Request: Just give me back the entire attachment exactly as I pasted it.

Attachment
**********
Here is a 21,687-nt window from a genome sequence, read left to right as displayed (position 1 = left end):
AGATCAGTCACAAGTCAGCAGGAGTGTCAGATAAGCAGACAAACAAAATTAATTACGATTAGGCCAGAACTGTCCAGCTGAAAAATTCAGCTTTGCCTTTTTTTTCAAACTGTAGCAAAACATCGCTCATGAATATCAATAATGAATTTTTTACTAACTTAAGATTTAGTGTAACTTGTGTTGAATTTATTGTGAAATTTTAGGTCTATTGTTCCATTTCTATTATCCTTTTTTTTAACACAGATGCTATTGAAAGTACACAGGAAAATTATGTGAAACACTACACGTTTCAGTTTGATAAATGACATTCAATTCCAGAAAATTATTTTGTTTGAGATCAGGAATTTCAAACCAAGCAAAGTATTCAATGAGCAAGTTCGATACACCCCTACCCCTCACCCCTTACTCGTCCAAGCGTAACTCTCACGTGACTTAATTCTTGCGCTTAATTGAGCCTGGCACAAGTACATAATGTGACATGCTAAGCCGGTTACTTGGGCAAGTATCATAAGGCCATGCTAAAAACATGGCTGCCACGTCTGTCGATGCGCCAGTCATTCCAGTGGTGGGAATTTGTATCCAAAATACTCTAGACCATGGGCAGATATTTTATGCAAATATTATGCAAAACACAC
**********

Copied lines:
Here is a 21,687-nt window from a genome sequence, read left to right as displayed (position 1 = left end):
AGATCAGTCACAAGTCAGCAGGAGTGTCAGATAAGCAGACAAACAAAATTAATTACGATTAGGCCAGAACTGTCCAGCTGAAAAATTCAGCTTTGCCTTTTTTTTCAAACTGTAGCAAAACATCGCTCATGAATATCAATAATGAATTTTTTACTAACTTAAGATTTAGTGTAACTTGTGTTGAATTTATTGTGAAATTTTAGGTCTATTGTTCCATTTCTATTATCCTTTTTTTTAACACAGATGCTATTGAAAGTACACAGGAAAATTATGTGAAACACTACACGTTTCAGTTTGATAAATGACATTCAATTCCAGAAAATTATTTTGTTTGAGATCAGGAATTTCAAACCAAGCAAAGTATTCAATGAGCAAGTTCGATACACCCCTACCCCTCACCCCTTACTCGTCCAAGCGTAACTCTCACGTGACTTAATTCTTGCGCTTAATTGAGCCTGGCACAAGTACATAATGTGACATGCTAAGCCGGTTACTTGGGCAAGTATCATAAGGCCATGCTAAAAACATGGCTGCCACGTCTGTCGATGCGCCAGTCATTCCAGTGGTGGGAATTTGTATCCAAAATACTCTAGACCATGGGCAGATATTTTATGCAAATATTATGCAAAACACAC